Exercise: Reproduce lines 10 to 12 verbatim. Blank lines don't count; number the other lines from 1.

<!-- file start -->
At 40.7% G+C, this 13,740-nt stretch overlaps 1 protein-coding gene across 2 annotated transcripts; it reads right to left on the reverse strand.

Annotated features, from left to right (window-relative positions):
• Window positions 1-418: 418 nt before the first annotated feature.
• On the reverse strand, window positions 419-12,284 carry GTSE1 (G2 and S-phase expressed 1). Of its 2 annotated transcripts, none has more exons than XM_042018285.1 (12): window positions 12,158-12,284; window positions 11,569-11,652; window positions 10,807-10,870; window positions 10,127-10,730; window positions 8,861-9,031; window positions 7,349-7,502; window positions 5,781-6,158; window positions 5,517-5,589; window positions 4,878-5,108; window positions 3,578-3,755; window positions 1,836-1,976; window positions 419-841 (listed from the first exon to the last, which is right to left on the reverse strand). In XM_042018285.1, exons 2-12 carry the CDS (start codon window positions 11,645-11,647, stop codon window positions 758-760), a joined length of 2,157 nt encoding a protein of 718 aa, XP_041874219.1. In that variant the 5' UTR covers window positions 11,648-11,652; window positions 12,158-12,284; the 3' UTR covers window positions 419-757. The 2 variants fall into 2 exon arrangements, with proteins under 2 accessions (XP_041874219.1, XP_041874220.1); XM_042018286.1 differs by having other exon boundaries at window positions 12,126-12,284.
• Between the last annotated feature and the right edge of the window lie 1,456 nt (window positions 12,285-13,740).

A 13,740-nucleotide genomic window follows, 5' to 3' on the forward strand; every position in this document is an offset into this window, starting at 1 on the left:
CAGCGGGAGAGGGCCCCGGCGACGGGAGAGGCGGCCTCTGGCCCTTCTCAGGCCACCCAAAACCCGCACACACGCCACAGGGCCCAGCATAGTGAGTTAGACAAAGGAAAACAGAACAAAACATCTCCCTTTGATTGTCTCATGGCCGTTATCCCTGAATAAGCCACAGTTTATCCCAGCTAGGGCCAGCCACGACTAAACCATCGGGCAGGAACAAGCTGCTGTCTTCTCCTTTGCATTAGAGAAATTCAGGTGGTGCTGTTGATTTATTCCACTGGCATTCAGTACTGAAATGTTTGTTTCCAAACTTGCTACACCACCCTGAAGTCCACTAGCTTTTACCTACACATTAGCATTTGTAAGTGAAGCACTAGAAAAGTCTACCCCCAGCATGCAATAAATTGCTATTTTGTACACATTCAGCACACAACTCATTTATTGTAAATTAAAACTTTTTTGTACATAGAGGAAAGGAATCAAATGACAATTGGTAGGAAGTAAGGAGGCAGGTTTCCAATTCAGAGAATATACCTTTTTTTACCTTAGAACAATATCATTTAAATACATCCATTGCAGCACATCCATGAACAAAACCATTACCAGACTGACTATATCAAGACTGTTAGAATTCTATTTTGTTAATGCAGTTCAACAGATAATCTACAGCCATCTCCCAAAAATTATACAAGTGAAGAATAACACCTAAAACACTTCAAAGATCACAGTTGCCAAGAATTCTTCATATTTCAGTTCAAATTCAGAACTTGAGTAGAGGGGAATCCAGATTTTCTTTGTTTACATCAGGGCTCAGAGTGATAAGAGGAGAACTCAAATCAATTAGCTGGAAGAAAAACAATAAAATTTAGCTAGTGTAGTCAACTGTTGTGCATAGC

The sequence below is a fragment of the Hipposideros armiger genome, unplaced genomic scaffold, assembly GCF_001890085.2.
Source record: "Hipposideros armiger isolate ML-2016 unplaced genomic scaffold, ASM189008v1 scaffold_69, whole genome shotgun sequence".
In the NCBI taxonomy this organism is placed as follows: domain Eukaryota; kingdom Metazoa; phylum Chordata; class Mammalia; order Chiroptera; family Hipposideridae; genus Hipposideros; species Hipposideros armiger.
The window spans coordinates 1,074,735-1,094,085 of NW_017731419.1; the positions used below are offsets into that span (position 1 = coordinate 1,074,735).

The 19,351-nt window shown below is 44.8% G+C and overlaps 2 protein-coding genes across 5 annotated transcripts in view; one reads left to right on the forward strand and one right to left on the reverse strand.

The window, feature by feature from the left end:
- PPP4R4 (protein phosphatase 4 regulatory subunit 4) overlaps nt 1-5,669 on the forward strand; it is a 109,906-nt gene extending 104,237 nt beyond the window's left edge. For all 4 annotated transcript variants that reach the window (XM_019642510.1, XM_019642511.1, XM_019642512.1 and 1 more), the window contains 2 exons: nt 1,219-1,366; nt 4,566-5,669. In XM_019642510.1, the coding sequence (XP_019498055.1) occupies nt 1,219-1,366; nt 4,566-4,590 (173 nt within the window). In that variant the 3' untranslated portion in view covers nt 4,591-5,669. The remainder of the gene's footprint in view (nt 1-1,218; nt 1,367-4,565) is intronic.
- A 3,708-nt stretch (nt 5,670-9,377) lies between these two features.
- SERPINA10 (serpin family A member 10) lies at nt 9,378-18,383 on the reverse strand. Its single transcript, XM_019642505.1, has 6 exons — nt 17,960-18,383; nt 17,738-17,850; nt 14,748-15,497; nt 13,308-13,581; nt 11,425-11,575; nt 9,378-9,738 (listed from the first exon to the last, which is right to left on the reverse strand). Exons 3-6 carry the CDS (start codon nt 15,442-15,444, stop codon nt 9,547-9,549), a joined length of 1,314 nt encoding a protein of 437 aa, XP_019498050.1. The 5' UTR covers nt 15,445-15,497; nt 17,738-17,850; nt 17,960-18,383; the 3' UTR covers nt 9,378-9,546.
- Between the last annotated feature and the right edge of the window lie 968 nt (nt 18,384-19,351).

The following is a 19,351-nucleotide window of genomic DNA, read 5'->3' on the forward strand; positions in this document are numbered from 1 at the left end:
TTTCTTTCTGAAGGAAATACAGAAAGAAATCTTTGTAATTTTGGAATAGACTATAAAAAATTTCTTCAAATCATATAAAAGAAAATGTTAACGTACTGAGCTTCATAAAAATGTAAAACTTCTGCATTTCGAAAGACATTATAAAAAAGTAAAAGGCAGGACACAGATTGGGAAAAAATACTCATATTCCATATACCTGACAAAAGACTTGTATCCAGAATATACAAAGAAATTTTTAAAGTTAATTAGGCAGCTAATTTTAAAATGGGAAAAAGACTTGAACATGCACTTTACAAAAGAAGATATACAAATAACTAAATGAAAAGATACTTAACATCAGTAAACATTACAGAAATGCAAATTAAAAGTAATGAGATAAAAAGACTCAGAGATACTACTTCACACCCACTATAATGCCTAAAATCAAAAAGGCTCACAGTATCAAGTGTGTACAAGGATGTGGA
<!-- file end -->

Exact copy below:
In the NCBI taxonomy this organism is placed as follows: domain Eukaryota; kingdom Metazoa; phylum Chordata; class Mammalia; order Chiroptera; family Hipposideridae; genus Hipposideros; species Hipposideros armiger.
The window spans coordinates 1,074,735-1,094,085 of NW_017731419.1; the positions used below are offsets into that span (position 1 = coordinate 1,074,735).

The 19,351-nt window shown below is 44.8% G+C and overlaps 2 protein-coding genes across 5 annotated transcripts in view; one reads left to right on the forward strand and one right to left on the reverse strand.